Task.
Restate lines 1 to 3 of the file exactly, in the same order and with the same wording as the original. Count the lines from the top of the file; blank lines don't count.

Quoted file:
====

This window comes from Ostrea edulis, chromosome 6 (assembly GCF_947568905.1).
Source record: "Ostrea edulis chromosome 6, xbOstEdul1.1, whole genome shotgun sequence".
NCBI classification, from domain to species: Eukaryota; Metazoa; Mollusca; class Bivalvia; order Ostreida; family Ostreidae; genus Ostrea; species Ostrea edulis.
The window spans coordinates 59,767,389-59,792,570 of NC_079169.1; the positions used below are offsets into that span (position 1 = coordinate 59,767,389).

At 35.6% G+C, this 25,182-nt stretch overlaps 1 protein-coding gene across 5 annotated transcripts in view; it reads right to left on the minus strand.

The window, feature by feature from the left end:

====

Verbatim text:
This window comes from Ostrea edulis, chromosome 6 (assembly GCF_947568905.1).
Source record: "Ostrea edulis chromosome 6, xbOstEdul1.1, whole genome shotgun sequence".
NCBI classification, from domain to species: Eukaryota; Metazoa; Mollusca; class Bivalvia; order Ostreida; family Ostreidae; genus Ostrea; species Ostrea edulis.